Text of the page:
Will Third-Party Data Retain Its Value?

The data landscape is experiencing a new level of scrutiny, which has potential implications that will resonate for years to come.

First, let’s tackle the challenge that has arisen in the last three weeks.  Facebook is the company currently in the cross-hairs, but the entire industry is under debate these days.  

I’ve personally never seen so many people from outside the world of advertising asking so many questions as I have lately.  There have been privacy and data-related stories in the past, but this story has more legs and teeth than anything previously, and it’s going to have lasting impact.  It’s natural to assume there will be some kind of next step from Washington, which over-indexes on the side of consumers and their own ability to control and/or monetize their digital data.  

Washington will undoubtedly move forward with some type of proposed legislation that either mirrors GDPR or comes close.  After the hearings, it was pretty universally agreed that nobody in Congress has any understanding whatsoever of how technology works, or the business models for an advertising-supported media or technology company.  



That being the case, Congress will hopefully tap into someone with a clue, maybe even a consortium of the strongest digital companies, to draft a version of legislation rather than going their own way.  

That brings us to the repercussions of said legislation.

The ad industry is currently dominated by two digital companies and a handful of offline ones.  In digital it’s Facebook and Google.  In the offline world it’s the large media companies like Disney, Time Warner, etc.  When you factor in Verizon and AT&T, whom I would consider the upstarts in the digital ad space — but who own more of the platforms than anyone else — you see a limited list of companies with a majority of power.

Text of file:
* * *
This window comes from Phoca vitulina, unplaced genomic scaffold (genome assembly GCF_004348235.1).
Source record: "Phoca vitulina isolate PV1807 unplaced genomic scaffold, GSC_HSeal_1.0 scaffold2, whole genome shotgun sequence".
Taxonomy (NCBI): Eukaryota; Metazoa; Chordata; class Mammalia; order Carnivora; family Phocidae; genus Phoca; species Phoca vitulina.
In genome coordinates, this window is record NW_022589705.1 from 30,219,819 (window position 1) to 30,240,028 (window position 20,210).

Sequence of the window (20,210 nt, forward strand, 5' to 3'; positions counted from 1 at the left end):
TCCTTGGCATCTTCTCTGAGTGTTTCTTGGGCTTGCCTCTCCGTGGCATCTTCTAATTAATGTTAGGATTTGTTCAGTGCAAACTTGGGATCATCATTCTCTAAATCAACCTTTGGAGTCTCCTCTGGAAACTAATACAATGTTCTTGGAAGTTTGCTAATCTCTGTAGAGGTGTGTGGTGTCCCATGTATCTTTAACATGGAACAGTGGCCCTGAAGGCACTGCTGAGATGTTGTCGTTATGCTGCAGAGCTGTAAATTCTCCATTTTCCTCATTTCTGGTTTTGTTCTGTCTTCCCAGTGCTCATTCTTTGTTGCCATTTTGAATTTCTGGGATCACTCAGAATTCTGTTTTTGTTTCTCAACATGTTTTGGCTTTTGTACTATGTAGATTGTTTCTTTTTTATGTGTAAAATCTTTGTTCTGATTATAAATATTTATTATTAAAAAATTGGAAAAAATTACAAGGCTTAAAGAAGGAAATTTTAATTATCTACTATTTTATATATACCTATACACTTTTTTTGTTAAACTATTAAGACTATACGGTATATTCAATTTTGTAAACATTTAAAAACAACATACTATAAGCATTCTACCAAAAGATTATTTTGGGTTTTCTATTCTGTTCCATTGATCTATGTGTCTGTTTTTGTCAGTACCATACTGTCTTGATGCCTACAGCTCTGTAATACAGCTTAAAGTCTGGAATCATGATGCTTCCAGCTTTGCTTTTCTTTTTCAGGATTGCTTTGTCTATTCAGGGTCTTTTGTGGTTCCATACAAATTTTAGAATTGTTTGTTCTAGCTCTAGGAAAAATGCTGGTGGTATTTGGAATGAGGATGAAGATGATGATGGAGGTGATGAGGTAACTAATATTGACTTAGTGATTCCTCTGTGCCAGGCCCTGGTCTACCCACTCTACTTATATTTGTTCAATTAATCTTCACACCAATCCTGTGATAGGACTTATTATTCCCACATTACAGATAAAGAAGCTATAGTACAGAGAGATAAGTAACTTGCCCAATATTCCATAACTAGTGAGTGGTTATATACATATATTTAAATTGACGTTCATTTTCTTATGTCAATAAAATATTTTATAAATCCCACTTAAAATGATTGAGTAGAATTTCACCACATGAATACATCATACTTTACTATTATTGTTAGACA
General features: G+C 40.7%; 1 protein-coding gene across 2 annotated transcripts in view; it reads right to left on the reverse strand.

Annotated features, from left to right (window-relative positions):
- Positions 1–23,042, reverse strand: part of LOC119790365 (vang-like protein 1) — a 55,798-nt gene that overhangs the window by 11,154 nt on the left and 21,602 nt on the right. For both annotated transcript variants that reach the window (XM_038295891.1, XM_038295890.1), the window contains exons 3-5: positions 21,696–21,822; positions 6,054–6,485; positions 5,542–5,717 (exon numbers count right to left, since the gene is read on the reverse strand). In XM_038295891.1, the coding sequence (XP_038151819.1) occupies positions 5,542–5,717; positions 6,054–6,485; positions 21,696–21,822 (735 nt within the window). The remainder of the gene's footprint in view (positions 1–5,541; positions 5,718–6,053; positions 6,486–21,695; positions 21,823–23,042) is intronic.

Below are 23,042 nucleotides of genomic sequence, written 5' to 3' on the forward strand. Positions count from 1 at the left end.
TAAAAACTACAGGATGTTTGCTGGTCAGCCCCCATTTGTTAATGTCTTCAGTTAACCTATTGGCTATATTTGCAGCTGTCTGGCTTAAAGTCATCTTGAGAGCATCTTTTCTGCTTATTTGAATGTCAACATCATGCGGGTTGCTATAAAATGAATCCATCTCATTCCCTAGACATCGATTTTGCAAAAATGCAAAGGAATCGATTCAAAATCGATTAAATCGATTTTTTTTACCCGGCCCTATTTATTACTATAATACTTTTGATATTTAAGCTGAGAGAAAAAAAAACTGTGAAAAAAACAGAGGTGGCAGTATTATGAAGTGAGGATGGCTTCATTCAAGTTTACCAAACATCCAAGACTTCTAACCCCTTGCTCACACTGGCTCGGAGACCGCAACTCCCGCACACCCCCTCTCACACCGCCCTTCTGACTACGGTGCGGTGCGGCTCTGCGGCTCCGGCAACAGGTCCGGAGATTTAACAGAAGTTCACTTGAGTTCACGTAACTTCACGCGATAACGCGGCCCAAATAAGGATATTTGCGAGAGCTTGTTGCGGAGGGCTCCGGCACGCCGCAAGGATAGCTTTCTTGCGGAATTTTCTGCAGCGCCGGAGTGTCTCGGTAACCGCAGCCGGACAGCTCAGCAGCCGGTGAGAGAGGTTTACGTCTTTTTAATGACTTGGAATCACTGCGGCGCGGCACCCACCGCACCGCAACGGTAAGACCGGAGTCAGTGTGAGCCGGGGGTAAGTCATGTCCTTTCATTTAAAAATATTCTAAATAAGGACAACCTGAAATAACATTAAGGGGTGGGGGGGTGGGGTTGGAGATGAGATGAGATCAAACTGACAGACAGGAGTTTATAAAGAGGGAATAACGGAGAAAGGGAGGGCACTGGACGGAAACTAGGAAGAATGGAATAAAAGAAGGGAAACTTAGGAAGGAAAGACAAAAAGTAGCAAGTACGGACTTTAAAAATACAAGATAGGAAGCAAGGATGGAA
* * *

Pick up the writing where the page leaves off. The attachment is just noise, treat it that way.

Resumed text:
This oligopoly owns the lion’s share of your attention and therefore the dollars that are being spent.  This makes it easier for advertisers and it massively reduces the footprint for the tech landscape that serves to splinter and confuse the market.  Compound this with the clear leaders in the rest of the market who focus on the open web, and it’s a finite list.

I am a fan of enabling consumer control over their data.  I’m also a fan of consolidation and simplification of the landscape.

The concern I have is that both steps, along with the announcement that Facebook was limiting third-party data brokers from its platform, will have a dramatic impact on the third-party data business as a whole.  

Here’s the concern; Facebook limits the access to third-party data.  Advertisers know they can’t use it, so they stop asking for it and searching for it on their campaigns, instead focusing on the data provided by Facebook which in this case is almost considered first-party data.  

Now imagine those campaigns work as well, or better, then the ones with the third-party broker data?  If that’s the case, why buy the third-party data from brokers?  Does that have a perceptual spillover effect on the rest of the third-party data used on the open web?

This last scenario, if applied to Google and some of the other companies in that short list oligopoly, means advertisers would start to question third-party data as a whole when they could simply use the data supplied by Facebook, or Google, Verizon or a limited few. 

What happens then to the smaller companies that fit into the bucket of third-party providers? They fade away quickly, like ad networks and ad rep firms before them (both of which became the category currently known as demand-side platforms).

This is an important question that I haven’t seen anyone ask yet — I think because they truly fear the answer.  The companies who offer this data now will have to pivot into more services and enable other offerings beyond simply accessibility to data.

Of course, all of this depends on how quickly the previously mentioned legislation gets worked out. How long do you think that will take?

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